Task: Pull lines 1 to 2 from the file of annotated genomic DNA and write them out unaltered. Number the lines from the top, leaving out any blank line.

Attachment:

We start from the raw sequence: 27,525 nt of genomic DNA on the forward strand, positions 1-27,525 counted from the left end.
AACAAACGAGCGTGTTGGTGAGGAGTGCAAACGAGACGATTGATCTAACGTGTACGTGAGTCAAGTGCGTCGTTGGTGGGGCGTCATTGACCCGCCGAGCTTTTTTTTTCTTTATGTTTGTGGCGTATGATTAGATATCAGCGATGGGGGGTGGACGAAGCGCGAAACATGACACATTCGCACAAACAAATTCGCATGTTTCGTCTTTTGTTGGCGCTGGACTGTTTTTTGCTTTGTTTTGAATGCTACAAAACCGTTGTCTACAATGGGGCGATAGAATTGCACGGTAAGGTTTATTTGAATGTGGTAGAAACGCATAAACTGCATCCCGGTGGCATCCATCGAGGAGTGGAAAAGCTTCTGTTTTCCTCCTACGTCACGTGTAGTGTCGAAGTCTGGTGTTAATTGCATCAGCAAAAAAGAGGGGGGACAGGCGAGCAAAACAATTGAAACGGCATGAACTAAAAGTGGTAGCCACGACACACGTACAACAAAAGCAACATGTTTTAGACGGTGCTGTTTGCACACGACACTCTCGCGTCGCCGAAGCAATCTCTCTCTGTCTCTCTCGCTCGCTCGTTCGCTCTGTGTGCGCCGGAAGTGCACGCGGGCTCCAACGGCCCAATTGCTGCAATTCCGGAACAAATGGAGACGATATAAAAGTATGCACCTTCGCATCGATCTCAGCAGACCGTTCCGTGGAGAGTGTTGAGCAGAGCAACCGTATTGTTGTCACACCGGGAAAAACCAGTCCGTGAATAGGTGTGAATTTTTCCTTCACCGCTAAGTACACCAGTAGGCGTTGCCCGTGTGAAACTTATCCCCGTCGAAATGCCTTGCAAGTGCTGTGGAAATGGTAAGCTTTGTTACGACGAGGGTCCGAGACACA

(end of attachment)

We start from the raw sequence: 27,525 nt of genomic DNA on the forward strand, positions 1-27,525 counted from the left end.
AACAAACGAGCGTGTTGGTGAGGAGTGCAAACGAGACGATTGATCTAACGTGTACGTGAGTCAAGTGCGTCGTTGGTGGGGCGTCATTGACCCGCCGAGCTTTTTTTTTCTTTATGTTTGTGGCGTATGATTAGATATCAGCGATGGGGGGTGGACGAAGCGCGAAACATGACACATTCGCACAAACAAATTCGCATGTTTCGTCTTTTGTTGGCGCTGGACTGTTTTTTGCTTTGTTTTGAATGCTACAAAACCGTTGTCTACAATGGGGCGATAGAATTGCACGGTAAGGTTTATTTGAATGTGGTAGAAACGCATAAACTGCATCCCGGTGGCATCCATCGAGGAGTGGAAAAGCTTCTGTTTTCCTCCTACGTCACGTGTAGTGTCGAAGTCTGGTGTTAATTGCATCAGCAAAAAAGAGGGGGGACAGGCGAGCAAAACAATTGAAACGGCATGAACTAAAAGTGGTAGCCACGACACACGTACAACAAAAGCAACATGTTTTAGACGGTGCTGTTTGCACACGACACTCTCGCGTCGCCGAAGCAATCTCTCTCTGTCTCTCTCGCTCGCTCGTTCGCTCTGTGTGCGCCGGAAGTGCACGCGGGCTCCAACGGCCCAATTGCTGCAATTCCGGAACAAATGGAGACGATATAAAAGTATGCACCTTCGCATCGATCTCAGCAGACCGTTCCGTGGAGAGTGTTGAGCAGAGCAACCGTATTGTTGTCACACCGGGAAAAACCAGTCCGTGAATAGGTGTGAATTTTTCCTTCACCGCTAAGTACACCAGTAGGCGTTGCCCGTGTGAAACTTATCCCCGTCGAAATGCCTTGCAAGTGCTGTGGAAATGGTAAGCTTTGTTACGACGAGGGTCCGAGACACA